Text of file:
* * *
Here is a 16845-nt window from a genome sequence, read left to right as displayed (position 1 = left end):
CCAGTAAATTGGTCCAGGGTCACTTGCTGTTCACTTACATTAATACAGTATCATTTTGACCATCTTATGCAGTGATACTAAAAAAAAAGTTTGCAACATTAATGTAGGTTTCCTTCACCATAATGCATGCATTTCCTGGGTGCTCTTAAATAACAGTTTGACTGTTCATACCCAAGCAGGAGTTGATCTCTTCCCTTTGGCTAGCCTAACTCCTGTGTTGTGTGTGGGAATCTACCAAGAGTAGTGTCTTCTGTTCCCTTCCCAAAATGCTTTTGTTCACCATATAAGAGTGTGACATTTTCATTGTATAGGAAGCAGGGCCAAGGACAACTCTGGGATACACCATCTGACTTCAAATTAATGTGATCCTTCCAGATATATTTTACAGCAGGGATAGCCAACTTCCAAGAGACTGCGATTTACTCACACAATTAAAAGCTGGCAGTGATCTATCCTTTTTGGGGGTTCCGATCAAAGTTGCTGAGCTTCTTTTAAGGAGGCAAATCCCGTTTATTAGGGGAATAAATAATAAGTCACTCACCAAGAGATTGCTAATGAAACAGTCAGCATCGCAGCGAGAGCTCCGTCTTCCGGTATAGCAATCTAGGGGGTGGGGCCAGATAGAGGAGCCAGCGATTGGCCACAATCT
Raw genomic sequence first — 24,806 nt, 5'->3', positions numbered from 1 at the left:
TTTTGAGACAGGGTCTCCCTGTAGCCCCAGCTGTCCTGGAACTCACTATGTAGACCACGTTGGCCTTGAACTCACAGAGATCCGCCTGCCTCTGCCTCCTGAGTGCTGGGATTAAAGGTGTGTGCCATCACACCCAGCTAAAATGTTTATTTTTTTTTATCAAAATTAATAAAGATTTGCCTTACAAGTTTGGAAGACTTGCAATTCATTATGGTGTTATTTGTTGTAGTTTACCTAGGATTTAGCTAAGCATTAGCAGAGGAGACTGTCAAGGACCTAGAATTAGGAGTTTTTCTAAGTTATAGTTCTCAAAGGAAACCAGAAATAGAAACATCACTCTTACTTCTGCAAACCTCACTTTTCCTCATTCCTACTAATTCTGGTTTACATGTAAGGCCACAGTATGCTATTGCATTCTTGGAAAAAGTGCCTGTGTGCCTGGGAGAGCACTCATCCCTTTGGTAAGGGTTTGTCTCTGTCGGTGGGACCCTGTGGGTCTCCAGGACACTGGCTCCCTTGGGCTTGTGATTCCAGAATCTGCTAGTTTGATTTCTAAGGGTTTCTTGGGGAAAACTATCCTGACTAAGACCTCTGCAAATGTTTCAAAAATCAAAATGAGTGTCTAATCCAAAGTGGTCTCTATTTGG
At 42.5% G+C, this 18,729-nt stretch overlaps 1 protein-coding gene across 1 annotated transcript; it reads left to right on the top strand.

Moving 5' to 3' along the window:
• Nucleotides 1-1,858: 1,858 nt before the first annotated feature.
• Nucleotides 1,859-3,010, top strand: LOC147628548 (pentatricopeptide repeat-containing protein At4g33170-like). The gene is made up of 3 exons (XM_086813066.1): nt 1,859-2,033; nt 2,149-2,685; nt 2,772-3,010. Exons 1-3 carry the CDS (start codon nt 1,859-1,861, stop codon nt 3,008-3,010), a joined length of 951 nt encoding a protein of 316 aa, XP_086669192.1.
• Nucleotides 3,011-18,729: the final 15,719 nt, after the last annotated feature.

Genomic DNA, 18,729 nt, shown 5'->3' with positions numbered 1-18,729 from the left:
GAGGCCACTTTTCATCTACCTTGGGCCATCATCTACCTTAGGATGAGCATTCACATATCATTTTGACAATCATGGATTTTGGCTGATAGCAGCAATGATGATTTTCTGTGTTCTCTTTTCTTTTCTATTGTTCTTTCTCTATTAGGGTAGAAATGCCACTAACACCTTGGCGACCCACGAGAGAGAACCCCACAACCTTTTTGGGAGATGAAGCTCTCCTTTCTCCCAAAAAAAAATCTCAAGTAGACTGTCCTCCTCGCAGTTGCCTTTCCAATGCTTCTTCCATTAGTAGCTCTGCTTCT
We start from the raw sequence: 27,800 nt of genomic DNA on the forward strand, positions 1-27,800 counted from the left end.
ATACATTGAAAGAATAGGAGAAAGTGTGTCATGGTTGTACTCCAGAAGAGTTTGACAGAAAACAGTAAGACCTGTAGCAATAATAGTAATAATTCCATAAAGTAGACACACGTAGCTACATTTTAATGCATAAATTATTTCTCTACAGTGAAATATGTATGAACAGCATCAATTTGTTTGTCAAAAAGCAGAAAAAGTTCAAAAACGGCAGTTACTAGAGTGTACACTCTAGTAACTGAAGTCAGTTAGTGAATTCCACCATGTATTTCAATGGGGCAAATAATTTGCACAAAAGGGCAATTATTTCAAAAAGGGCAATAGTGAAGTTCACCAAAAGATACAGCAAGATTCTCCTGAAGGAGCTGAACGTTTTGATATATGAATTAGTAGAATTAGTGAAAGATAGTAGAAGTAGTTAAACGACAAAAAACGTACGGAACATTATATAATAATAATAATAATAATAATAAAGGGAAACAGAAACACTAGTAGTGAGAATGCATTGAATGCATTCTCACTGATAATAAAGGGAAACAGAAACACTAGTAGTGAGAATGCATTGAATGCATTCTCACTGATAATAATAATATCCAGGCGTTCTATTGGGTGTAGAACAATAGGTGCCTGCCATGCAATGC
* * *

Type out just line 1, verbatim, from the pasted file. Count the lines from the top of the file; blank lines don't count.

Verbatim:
Here is a 16845-nt window from a genome sequence, read left to right as displayed (position 1 = left end):